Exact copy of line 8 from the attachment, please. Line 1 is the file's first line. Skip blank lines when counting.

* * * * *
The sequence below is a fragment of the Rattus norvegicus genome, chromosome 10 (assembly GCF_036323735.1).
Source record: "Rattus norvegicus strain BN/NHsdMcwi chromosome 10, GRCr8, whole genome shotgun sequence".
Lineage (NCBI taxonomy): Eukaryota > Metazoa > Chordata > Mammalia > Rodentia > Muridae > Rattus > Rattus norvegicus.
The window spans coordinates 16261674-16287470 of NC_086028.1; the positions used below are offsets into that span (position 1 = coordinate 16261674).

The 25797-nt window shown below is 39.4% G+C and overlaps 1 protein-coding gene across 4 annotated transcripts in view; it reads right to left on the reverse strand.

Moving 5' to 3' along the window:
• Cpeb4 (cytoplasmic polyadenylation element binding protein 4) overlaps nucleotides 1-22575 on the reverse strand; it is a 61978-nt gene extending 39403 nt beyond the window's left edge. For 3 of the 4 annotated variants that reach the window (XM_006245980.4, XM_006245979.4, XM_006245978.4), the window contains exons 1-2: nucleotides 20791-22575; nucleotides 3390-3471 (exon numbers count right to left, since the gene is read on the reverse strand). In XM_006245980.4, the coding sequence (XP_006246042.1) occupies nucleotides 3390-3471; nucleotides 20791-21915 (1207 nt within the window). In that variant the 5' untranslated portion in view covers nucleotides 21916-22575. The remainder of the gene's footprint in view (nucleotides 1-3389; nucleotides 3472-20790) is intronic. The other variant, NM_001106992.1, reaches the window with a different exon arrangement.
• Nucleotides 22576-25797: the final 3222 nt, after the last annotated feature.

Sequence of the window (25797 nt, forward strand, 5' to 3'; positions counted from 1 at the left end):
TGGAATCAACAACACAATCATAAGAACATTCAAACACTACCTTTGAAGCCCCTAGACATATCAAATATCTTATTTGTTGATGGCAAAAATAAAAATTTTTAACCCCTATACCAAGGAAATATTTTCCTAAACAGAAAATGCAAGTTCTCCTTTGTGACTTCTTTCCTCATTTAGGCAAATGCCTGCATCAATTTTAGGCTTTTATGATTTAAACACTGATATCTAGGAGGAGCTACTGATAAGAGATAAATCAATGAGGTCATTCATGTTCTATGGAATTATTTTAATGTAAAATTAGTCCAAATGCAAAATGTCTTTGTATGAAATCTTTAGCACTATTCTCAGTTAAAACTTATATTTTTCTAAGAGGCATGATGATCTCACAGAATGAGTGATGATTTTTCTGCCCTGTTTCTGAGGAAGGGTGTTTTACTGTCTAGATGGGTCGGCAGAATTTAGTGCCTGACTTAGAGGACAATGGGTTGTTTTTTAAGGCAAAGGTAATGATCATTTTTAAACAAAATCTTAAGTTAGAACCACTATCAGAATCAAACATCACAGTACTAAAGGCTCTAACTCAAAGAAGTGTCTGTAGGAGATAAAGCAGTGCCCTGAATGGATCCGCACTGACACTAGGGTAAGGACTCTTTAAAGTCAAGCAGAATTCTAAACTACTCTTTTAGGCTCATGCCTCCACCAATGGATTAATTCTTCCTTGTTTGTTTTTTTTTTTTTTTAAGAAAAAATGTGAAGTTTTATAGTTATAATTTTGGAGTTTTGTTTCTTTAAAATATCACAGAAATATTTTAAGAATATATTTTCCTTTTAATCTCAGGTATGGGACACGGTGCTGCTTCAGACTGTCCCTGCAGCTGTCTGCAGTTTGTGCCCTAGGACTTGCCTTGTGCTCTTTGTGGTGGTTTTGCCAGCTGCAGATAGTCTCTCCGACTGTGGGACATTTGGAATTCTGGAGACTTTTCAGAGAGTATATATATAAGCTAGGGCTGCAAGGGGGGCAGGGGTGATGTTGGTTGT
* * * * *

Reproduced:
• Nucleotides 22576-25797: the final 3222 nt, after the last annotated feature.